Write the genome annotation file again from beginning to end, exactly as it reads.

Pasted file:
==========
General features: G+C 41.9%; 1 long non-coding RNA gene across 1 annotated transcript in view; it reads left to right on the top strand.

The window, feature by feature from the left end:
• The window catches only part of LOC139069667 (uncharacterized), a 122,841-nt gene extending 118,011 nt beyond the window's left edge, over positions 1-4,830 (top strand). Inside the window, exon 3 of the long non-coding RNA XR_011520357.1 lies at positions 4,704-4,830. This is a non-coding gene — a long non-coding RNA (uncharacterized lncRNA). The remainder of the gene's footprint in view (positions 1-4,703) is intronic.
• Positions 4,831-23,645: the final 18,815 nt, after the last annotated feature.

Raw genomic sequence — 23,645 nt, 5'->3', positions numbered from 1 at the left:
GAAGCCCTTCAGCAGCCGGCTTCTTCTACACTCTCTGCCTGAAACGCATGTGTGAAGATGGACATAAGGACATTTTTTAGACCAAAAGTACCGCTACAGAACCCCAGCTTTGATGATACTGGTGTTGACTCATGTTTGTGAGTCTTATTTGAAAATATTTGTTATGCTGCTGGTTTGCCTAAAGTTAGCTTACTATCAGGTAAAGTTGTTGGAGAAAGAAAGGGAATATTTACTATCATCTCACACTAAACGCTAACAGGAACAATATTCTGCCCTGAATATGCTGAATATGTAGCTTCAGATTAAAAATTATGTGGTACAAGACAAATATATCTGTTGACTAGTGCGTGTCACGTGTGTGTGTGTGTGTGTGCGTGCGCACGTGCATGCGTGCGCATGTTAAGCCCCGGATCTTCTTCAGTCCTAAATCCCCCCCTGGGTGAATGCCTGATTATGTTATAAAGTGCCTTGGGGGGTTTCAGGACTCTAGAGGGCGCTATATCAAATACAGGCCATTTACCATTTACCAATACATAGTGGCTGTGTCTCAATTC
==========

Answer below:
General features: G+C 41.9%; 1 long non-coding RNA gene across 1 annotated transcript in view; it reads left to right on the top strand.

The window, feature by feature from the left end:
• The window catches only part of LOC139069667 (uncharacterized), a 122,841-nt gene extending 118,011 nt beyond the window's left edge, over positions 1-4,830 (top strand). Inside the window, exon 3 of the long non-coding RNA XR_011520357.1 lies at positions 4,704-4,830. This is a non-coding gene — a long non-coding RNA (uncharacterized lncRNA). The remainder of the gene's footprint in view (positions 1-4,703) is intronic.
• Positions 4,831-23,645: the final 18,815 nt, after the last annotated feature.

Raw genomic sequence — 23,645 nt, 5'->3', positions numbered from 1 at the left:
GAAGCCCTTCAGCAGCCGGCTTCTTCTACACTCTCTGCCTGAAACGCATGTGTGAAGATGGACATAAGGACATTTTTTAGACCAAAAGTACCGCTACAGAACCCCAGCTTTGATGATACTGGTGTTGACTCATGTTTGTGAGTCTTATTTGAAAATATTTGTTATGCTGCTGGTTTGCCTAAAGTTAGCTTACTATCAGGTAAAGTTGTTGGAGAAAGAAAGGGAATATTTACTATCATCTCACACTAAACGCTAACAGGAACAATATTCTGCCCTGAATATGCTGAATATGTAGCTTCAGATTAAAAATTATGTGGTACAAGACAAATATATCTGTTGACTAGTGCGTGTCACGTGTGTGTGTGTGTGTGTGCGTGCGCACGTGCATGCGTGCGCATGTTAAGCCCCGGATCTTCTTCAGTCCTAAATCCCCCCCTGGGTGAATGCCTGATTATGTTATAAAGTGCCTTGGGGGGTTTCAGGACTCTAGAGGGCGCTATATCAAATACAGGCCATTTACCATTTACCAATACATAGTGGCTGTGTCTCAATTC